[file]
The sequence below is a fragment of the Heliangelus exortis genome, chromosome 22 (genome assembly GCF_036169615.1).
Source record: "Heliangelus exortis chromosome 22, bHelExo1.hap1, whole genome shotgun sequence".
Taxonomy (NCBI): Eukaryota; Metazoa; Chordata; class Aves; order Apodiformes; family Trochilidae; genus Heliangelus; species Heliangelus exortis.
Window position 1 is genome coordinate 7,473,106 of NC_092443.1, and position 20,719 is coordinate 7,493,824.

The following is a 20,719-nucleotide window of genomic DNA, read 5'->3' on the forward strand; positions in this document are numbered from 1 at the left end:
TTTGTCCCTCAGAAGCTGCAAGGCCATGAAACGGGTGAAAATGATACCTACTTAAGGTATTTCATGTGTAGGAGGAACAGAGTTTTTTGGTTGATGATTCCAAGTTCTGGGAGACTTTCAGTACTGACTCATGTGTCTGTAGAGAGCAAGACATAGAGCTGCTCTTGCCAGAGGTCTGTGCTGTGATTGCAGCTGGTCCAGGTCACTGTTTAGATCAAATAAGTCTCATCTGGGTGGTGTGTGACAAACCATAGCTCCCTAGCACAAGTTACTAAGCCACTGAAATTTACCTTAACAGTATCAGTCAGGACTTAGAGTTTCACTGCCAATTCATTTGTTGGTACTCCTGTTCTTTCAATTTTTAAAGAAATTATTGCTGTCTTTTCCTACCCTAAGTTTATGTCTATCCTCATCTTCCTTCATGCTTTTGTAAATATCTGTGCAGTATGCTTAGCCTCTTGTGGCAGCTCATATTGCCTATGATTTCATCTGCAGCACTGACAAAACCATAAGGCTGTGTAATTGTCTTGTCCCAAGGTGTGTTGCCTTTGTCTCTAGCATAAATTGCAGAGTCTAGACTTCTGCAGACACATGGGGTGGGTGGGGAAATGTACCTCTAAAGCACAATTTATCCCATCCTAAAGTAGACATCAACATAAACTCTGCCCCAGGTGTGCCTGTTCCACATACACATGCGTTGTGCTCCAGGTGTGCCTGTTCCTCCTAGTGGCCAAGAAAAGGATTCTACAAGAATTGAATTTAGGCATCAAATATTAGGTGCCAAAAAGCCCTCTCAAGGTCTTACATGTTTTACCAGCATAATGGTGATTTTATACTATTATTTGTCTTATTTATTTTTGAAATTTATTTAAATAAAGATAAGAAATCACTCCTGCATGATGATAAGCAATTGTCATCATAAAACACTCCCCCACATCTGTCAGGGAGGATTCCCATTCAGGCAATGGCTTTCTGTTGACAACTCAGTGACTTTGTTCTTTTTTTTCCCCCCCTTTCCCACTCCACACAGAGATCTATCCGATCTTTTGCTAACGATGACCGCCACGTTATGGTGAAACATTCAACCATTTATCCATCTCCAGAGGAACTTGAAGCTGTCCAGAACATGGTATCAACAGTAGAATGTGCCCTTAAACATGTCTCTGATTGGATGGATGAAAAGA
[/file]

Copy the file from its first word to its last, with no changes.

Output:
The sequence below is a fragment of the Heliangelus exortis genome, chromosome 22 (genome assembly GCF_036169615.1).
Source record: "Heliangelus exortis chromosome 22, bHelExo1.hap1, whole genome shotgun sequence".
Taxonomy (NCBI): Eukaryota; Metazoa; Chordata; class Aves; order Apodiformes; family Trochilidae; genus Heliangelus; species Heliangelus exortis.
Window position 1 is genome coordinate 7,473,106 of NC_092443.1, and position 20,719 is coordinate 7,493,824.

The following is a 20,719-nucleotide window of genomic DNA, read 5'->3' on the forward strand; positions in this document are numbered from 1 at the left end:
TTTGTCCCTCAGAAGCTGCAAGGCCATGAAACGGGTGAAAATGATACCTACTTAAGGTATTTCATGTGTAGGAGGAACAGAGTTTTTTGGTTGATGATTCCAAGTTCTGGGAGACTTTCAGTACTGACTCATGTGTCTGTAGAGAGCAAGACATAGAGCTGCTCTTGCCAGAGGTCTGTGCTGTGATTGCAGCTGGTCCAGGTCACTGTTTAGATCAAATAAGTCTCATCTGGGTGGTGTGTGACAAACCATAGCTCCCTAGCACAAGTTACTAAGCCACTGAAATTTACCTTAACAGTATCAGTCAGGACTTAGAGTTTCACTGCCAATTCATTTGTTGGTACTCCTGTTCTTTCAATTTTTAAAGAAATTATTGCTGTCTTTTCCTACCCTAAGTTTATGTCTATCCTCATCTTCCTTCATGCTTTTGTAAATATCTGTGCAGTATGCTTAGCCTCTTGTGGCAGCTCATATTGCCTATGATTTCATCTGCAGCACTGACAAAACCATAAGGCTGTGTAATTGTCTTGTCCCAAGGTGTGTTGCCTTTGTCTCTAGCATAAATTGCAGAGTCTAGACTTCTGCAGACACATGGGGTGGGTGGGGAAATGTACCTCTAAAGCACAATTTATCCCATCCTAAAGTAGACATCAACATAAACTCTGCCCCAGGTGTGCCTGTTCCACATACACATGCGTTGTGCTCCAGGTGTGCCTGTTCCTCCTAGTGGCCAAGAAAAGGATTCTACAAGAATTGAATTTAGGCATCAAATATTAGGTGCCAAAAAGCCCTCTCAAGGTCTTACATGTTTTACCAGCATAATGGTGATTTTATACTATTATTTGTCTTATTTATTTTTGAAATTTATTTAAATAAAGATAAGAAATCACTCCTGCATGATGATAAGCAATTGTCATCATAAAACACTCCCCCACATCTGTCAGGGAGGATTCCCATTCAGGCAATGGCTTTCTGTTGACAACTCAGTGACTTTGTTCTTTTTTTTCCCCCCCTTTCCCACTCCACACAGAGATCTATCCGATCTTTTGCTAACGATGACCGCCACGTTATGGTGAAACATTCAACCATTTATCCATCTCCAGAGGAACTTGAAGCTGTCCAGAACATGGTATCAACAGTAGAATGTGCCCTTAAACATGTCTCTGATTGGATGGATGAAAAGA